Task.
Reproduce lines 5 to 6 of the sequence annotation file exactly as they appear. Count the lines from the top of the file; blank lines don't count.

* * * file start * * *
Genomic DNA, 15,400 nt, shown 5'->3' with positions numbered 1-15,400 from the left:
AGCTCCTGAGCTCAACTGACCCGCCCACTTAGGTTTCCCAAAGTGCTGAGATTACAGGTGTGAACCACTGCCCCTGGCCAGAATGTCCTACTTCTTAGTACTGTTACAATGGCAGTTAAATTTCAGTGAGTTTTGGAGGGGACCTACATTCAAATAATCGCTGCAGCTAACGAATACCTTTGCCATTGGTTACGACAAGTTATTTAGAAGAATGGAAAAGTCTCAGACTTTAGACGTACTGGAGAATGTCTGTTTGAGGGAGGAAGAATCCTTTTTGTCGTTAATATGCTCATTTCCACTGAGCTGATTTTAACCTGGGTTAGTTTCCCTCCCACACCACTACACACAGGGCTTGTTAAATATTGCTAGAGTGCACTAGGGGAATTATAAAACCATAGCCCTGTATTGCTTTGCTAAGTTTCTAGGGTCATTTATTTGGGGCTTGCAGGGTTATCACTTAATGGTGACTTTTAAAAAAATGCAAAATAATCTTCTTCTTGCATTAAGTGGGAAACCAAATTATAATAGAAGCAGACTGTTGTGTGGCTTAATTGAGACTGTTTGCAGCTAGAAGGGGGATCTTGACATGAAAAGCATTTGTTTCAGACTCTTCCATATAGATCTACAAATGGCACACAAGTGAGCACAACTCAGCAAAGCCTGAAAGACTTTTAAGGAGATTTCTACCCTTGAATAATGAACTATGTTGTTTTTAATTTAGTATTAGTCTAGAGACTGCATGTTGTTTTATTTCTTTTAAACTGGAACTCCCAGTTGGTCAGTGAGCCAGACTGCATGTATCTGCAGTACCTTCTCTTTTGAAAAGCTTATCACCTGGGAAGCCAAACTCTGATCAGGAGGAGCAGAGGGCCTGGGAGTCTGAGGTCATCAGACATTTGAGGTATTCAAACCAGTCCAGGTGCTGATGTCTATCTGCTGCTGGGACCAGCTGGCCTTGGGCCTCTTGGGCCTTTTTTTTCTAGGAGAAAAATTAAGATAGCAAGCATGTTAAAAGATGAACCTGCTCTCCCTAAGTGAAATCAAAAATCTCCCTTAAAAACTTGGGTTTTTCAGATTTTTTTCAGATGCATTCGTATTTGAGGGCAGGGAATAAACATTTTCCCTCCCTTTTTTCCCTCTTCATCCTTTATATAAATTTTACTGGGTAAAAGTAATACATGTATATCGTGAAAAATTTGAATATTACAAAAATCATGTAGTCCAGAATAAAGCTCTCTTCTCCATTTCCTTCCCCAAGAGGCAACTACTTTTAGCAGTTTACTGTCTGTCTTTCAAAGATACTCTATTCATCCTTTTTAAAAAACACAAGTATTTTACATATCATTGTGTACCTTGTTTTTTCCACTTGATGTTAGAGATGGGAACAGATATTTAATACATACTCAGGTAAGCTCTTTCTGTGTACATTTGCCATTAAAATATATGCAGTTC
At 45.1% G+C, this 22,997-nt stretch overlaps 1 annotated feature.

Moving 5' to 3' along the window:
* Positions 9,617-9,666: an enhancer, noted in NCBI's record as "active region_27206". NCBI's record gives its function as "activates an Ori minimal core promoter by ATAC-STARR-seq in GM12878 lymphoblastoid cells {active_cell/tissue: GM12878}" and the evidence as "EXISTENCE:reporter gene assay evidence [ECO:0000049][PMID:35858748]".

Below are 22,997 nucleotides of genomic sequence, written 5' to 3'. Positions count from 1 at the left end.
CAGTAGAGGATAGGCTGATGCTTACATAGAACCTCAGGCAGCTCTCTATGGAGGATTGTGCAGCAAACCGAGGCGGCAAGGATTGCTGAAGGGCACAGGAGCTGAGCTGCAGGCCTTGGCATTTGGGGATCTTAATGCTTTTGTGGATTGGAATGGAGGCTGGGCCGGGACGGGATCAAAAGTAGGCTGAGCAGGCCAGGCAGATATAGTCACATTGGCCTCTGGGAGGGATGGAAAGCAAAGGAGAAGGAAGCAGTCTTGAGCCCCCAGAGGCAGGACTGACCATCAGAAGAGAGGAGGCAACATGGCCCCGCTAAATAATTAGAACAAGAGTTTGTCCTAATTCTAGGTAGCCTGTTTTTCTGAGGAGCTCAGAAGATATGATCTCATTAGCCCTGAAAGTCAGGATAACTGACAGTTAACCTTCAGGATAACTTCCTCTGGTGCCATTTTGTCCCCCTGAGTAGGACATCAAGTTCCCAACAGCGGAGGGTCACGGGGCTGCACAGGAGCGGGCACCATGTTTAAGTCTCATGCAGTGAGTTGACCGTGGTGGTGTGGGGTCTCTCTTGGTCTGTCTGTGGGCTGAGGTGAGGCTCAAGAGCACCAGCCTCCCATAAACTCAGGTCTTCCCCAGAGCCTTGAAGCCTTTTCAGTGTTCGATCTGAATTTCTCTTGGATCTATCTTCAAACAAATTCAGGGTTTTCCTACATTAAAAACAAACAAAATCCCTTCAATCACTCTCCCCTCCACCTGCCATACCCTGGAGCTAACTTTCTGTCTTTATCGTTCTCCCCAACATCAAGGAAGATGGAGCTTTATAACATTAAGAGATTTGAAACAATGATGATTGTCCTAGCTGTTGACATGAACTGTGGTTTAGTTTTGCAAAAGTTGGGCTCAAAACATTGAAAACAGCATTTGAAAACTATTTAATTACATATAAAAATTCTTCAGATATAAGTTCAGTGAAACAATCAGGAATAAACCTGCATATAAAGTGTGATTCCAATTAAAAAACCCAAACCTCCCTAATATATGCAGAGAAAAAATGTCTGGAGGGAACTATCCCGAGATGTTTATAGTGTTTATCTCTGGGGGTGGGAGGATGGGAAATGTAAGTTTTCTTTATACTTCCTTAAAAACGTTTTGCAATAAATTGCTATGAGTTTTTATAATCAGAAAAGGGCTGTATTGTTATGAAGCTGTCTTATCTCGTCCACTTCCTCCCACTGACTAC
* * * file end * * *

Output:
* Positions 9,617-9,666: an enhancer, noted in NCBI's record as "active region_27206". NCBI's record gives its function as "activates an Ori minimal core promoter by ATAC-STARR-seq in GM12878 lymphoblastoid cells {active_cell/tissue: GM12878}" and the evidence as "EXISTENCE:reporter gene assay evidence [ECO:0000049][PMID:35858748]".

Below are 22,997 nucleotides of genomic sequence, written 5' to 3'. Positions count from 1 at the left end.